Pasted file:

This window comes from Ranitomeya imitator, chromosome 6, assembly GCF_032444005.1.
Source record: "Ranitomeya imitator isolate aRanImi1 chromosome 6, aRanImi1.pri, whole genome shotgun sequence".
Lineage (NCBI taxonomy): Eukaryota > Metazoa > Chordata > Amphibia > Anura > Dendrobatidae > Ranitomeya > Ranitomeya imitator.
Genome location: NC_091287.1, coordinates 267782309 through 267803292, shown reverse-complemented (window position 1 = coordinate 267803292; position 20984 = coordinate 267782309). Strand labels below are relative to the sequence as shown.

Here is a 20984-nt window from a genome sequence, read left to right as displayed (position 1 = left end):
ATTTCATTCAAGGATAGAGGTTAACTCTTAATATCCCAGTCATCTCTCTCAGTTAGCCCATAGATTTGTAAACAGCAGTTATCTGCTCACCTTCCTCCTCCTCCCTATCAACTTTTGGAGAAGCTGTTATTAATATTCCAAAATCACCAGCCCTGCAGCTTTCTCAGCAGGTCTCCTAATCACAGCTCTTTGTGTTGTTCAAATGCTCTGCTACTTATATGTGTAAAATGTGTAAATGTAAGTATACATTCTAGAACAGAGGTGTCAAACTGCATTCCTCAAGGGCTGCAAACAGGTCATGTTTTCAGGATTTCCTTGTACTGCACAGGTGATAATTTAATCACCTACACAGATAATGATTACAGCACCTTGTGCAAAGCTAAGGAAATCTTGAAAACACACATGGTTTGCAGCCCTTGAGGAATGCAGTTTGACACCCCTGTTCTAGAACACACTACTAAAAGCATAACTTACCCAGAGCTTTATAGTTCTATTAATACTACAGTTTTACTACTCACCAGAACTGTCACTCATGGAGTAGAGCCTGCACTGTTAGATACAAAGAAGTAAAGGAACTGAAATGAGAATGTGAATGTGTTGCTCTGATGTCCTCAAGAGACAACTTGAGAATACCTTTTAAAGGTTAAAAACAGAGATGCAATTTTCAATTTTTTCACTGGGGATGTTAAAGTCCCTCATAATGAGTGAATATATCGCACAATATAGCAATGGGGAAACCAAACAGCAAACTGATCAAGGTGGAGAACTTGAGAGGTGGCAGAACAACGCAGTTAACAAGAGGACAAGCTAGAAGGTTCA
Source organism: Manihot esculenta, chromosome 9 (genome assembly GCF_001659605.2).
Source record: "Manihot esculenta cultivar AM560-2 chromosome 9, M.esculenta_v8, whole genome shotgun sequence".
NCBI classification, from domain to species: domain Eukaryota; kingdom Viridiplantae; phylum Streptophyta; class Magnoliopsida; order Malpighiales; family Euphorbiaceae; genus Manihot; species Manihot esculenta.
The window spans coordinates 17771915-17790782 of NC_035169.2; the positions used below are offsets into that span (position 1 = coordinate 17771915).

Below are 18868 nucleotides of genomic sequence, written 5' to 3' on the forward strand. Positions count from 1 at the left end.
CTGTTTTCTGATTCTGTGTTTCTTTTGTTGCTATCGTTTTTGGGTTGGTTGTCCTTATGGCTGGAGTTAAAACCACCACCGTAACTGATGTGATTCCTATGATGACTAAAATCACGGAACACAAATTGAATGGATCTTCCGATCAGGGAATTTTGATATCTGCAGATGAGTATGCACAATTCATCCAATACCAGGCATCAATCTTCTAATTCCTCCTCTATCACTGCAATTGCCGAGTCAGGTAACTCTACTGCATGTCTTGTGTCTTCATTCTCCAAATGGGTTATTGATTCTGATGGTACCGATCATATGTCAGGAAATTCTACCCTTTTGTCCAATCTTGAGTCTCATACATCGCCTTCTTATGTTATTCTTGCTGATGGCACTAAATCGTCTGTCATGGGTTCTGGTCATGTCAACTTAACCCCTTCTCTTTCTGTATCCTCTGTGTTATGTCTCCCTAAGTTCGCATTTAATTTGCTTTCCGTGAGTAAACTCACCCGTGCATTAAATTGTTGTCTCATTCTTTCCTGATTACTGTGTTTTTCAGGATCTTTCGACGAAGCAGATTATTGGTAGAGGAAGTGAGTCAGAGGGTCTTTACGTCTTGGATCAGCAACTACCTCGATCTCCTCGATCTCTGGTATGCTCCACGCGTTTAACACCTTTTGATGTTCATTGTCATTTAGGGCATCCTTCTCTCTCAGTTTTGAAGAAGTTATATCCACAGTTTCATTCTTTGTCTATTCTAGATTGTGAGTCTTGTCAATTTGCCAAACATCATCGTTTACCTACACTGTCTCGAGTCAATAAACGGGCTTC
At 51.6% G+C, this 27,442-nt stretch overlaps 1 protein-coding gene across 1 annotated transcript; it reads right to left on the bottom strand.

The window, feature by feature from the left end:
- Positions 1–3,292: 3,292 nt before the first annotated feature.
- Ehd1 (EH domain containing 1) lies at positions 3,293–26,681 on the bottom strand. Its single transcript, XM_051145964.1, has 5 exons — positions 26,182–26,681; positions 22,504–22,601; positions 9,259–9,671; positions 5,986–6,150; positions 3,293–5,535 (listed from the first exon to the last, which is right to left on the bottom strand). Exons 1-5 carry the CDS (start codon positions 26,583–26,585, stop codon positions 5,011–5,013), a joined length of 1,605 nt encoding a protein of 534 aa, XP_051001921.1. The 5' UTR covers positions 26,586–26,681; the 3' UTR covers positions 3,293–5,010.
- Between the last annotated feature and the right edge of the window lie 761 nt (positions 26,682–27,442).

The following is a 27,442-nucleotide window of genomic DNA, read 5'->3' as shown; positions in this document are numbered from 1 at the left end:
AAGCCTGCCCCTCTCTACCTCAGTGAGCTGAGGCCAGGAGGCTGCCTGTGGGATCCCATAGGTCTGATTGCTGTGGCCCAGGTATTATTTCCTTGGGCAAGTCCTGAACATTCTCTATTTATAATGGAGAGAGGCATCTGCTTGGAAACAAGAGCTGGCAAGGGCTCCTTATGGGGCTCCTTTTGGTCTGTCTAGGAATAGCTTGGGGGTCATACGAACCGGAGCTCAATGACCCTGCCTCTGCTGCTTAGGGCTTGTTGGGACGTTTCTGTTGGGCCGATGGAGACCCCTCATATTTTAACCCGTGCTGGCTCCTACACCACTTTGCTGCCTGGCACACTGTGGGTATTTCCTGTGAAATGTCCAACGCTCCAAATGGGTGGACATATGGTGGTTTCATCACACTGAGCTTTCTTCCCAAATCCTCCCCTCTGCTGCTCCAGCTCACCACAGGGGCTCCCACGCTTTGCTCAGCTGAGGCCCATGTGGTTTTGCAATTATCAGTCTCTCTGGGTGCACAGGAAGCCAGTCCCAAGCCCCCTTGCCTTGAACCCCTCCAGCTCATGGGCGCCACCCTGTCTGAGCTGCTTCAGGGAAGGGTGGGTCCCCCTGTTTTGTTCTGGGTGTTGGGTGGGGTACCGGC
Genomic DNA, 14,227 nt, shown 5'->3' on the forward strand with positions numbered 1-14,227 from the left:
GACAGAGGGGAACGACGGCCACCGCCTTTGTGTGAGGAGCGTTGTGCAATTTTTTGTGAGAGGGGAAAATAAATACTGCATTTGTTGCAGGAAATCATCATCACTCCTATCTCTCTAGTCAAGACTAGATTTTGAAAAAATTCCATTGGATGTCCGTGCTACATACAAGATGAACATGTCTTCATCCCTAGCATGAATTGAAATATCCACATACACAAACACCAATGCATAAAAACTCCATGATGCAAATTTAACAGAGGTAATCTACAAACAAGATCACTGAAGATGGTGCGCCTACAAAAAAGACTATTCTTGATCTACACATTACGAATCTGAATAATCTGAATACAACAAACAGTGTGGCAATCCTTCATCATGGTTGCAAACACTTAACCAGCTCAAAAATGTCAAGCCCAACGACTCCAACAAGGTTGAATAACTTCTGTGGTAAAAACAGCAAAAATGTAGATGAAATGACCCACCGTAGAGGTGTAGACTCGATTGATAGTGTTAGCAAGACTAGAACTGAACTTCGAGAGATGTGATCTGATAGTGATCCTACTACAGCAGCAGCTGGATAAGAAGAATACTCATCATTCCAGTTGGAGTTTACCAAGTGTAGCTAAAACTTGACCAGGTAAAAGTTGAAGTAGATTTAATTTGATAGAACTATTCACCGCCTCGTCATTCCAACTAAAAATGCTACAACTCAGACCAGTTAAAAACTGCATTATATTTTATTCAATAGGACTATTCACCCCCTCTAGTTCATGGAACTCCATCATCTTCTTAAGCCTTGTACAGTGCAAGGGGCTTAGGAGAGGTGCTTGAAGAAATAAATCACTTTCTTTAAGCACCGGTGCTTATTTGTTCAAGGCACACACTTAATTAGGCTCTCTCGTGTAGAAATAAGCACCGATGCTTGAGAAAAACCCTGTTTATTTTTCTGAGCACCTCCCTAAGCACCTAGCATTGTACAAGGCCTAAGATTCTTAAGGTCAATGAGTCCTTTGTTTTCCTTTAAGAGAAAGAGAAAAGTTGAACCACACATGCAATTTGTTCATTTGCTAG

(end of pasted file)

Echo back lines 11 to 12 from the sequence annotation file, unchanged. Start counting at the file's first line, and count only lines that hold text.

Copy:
Below are 18868 nucleotides of genomic sequence, written 5' to 3' on the forward strand. Positions count from 1 at the left end.
CTGTTTTCTGATTCTGTGTTTCTTTTGTTGCTATCGTTTTTGGGTTGGTTGTCCTTATGGCTGGAGTTAAAACCACCACCGTAACTGATGTGATTCCTATGATGACTAAAATCACGGAACACAAATTGAATGGATCTTCCGATCAGGGAATTTTGATATCTGCAGATGAGTATGCACAATTCATCCAATACCAGGCATCAATCTTCTAATTCCTCCTCTATCACTGCAATTGCCGAGTCAGGTAACTCTACTGCATGTCTTGTGTCTTCATTCTCCAAATGGGTTATTGATTCTGATGGTACCGATCATATGTCAGGAAATTCTACCCTTTTGTCCAATCTTGAGTCTCATACATCGCCTTCTTATGTTATTCTTGCTGATGGCACTAAATCGTCTGTCATGGGTTCTGGTCATGTCAACTTAACCCCTTCTCTTTCTGTATCCTCTGTGTTATGTCTCCCTAAGTTCGCATTTAATTTGCTTTCCGTGAGTAAACTCACCCGTGCATTAAATTGTTGTCTCATTCTTTCCTGATTACTGTGTTTTTCAGGATCTTTCGACGAAGCAGATTATTGGTAGAGGAAGTGAGTCAGAGGGTCTTTACGTCTTGGATCAGCAACTACCTCGATCTCCTCGATCTCTGGTATGCTCCACGCGTTTAACACCTTTTGATGTTCATTGTCATTTAGGGCATCCTTCTCTCTCAGTTTTGAAGAAGTTATATCCACAGTTTCATTCTTTGTCTATTCTAGATTGTGAGTCTTGTCAATTTGCCAAACATCATCGTTTACCTACACTGTCTCGAGTCAATAAACGGGCTTC